|
   +                        Transmit    Timestamp                     +   |                |
   +-+-+-+-+-+-+-+-+-+-+-+-+-+-+-+-+-+-+-+-+-+-+-+-+-+-+-+-+-+-+-+-+                |                |
   +                    Extension Field 1 (Optional)               +
   |    Originate   |
   +-+-+-+-+-+-+-+-+-+-+-+-+-+-+-+-+-+-+-+-+-+-+-+-+-+-+-+-+-+-+-+-+        0       |   (see text)   |
   +                    Extension Field 2 (Optional)               +     ignore     |
   |
   +-+-+-+-+-+-+-+-+-+-+-+-+-+-+-+-+-+-+-+-+-+-+-+-+-+-+-+-+-+-+-+-+
   .                                                               .
   .                          Authentication                       .
   .                       (Optional) (160 bits)                   .
   .                                                               .
   +-+-+-+-+-+-+-+-+-+-+-+-+-+-+-+-+-+-+-+-+-+-+-+-+-+-+-+-+-+-+-+-+

                       Figure 2 NTP Message Format
   Version (VN):
      This is a three-bit integer indicating the NTP/SNTP version
      number, currently 4.  If necessary to distinguish between IPv4,
      IPv6 and OSI, the encapsulating context must be inspected.

   Mode:
      This is a three-bit number indicating the protocol mode.  The
      values are defined as follows:

         Mode     Meaning
         ------------------------------------    Timestamp   |                |                |                |
   |     Receive    |        0        reserved
         1        symmetric active
         2        symmetric passive
         3        client
         4        server
         5        broadcast
         6        reserved for NTP control message
         7        reserved for private use

      In unicast and anycast modes, the client sets this field to 3
      (client) in the request and the server sets it to 4 (server) in
      the reply.  In broadcast mode, the server sets this field to 5
      (broadcast).

   Stratum (Strat):
      This is a eight-bit unsigned integer indicating the stratum.
      This field       |   (see text)   |     ignore     |
   |    Timestamp   |                |                |                |
   |    Transmit    |   (see text)   |     nonzero    |     nonzero    |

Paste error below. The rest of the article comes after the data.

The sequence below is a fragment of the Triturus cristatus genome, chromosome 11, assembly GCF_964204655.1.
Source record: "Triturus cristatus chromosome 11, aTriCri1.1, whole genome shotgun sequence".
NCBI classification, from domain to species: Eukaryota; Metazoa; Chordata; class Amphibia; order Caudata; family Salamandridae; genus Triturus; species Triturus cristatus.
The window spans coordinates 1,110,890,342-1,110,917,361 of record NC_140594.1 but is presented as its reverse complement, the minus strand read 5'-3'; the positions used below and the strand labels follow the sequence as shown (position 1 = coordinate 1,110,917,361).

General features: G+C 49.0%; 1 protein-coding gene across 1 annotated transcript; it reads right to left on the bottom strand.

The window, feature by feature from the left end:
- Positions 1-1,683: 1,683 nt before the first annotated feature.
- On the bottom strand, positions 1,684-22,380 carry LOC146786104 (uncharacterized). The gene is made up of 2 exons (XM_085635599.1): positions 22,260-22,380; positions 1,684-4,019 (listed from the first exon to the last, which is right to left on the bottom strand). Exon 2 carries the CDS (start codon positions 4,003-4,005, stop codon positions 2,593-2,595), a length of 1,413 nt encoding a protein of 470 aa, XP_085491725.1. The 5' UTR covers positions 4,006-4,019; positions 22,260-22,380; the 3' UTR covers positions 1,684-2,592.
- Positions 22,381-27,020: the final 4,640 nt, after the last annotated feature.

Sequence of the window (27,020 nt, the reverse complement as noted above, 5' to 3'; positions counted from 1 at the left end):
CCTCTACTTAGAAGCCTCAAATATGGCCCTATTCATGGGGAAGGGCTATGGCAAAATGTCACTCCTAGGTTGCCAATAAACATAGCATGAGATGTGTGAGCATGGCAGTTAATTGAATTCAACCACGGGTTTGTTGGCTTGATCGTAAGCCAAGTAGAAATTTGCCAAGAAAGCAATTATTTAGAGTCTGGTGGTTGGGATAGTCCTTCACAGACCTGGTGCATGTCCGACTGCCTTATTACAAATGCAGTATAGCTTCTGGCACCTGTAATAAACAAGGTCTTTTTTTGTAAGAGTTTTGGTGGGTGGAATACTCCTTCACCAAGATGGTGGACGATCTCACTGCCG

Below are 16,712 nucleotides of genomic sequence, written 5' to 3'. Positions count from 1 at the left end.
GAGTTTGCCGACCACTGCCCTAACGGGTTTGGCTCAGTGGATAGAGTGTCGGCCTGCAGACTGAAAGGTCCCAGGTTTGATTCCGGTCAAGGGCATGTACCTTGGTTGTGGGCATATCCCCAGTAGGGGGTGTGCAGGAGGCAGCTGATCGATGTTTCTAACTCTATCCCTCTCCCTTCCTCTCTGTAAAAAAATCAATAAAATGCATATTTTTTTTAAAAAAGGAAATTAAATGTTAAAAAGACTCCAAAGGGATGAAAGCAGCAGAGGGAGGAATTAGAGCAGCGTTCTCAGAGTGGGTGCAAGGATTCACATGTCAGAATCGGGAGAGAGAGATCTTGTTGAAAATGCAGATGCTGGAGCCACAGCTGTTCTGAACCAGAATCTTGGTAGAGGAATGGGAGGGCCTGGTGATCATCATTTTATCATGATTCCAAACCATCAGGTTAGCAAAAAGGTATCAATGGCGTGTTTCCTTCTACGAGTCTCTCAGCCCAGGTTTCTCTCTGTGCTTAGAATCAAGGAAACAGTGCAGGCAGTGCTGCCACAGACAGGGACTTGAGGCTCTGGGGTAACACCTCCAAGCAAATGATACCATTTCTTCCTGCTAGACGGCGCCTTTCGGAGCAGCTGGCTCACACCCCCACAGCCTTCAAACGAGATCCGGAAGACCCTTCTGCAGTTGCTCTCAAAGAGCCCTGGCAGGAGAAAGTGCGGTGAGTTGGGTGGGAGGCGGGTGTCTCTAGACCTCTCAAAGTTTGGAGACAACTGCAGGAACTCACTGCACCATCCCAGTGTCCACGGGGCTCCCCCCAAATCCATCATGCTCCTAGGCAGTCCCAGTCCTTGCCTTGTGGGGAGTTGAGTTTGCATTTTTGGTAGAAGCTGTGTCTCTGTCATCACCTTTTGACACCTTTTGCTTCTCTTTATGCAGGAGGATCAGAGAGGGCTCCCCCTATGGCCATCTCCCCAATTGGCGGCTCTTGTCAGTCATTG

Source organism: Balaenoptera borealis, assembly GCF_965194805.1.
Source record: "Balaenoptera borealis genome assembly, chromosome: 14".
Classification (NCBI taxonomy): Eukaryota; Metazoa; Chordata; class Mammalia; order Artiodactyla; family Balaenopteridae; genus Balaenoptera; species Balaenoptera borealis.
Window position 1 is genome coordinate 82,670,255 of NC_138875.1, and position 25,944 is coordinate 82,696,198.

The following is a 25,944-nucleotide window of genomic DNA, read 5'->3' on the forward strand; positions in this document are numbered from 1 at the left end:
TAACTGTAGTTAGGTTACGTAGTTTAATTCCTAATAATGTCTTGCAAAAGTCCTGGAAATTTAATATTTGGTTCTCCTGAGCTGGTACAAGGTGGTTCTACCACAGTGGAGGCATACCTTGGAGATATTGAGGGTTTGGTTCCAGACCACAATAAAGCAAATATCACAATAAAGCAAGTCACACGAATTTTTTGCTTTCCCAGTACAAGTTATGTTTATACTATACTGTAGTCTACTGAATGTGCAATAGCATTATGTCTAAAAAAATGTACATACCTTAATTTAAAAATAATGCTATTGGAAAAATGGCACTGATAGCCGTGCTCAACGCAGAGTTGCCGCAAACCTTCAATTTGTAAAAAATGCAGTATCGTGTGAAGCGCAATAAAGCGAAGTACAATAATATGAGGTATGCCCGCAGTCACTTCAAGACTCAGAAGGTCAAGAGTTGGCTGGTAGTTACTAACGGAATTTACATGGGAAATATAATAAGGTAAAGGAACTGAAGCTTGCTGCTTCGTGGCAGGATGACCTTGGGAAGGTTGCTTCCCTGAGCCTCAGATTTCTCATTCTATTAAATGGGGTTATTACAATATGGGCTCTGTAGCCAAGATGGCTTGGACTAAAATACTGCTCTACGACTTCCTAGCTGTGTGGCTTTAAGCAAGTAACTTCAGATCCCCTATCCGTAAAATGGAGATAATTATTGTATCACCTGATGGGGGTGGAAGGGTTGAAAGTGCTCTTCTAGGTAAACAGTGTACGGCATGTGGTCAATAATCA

|    Timestamp   |                |                |                |
   |  Authenticator |    optional    |    optional    |    optional    |
   +----------------+----------------+----------------+----------------+

8.  NTP Symmetric Peer Operations

   NTP Symmetric Peer mode is significant only in SNTP server messages, intended for configurations where the
      values are defined a set of
   low-stratum peers operate as follows:

         Stratum  Meaning
         ----------------------------------------------
         0        kiss-o'-death message
         1        primary reference (e.g., synchronized by radio clock)
         2-15     secondary reference (synchronized by NTP mutual backups for each other.  Each
   peer normally operates with oner or SNTP)
         16-255   reserved

   Poll Interval (Poll):
      This is an eight-bit unsigned integer used more sources, such as an exponent a reference
   clock, or a subset of two,
      where the resulting value is the maximum interval between
      successive messages in seconds.  This field is significant only in
      SNTP server messages, where the values range from 4 (16 s) primary or secondry servers known to 17
      (131,072 s - about 36 h).

   Precision (Prec):
      This is an eight-bit signed integer used as an exponent of
      two, where the resulting value be
   reliable or authentic.

   Symmetric Peer mode is exclusive to the precision of the system
      clock in seconds.  This field NTP protocol and is significant only in server
      messages, where the values range
   specifically excluded from -6 for mains-frequency
      clocks to -20 for microsecond clocks found in some workstations.

   Root Delay:
      This is a 32-bit signed fixed-point number indicating the
      total roundtrip delay to SNTP operation.

9.  NTPv4 Security

   NTPv4 employs the primary reference source, in seconds Autokey security protocol, which works
   independently for each client, with fraction point between bits 15 and 16.  Note that this
      variable can take on tentative outcomes confirmed only
   after both positive succeed.  Public keys and negative values, depending
      on the relative time certificates are obtained and frequency offsets.  This field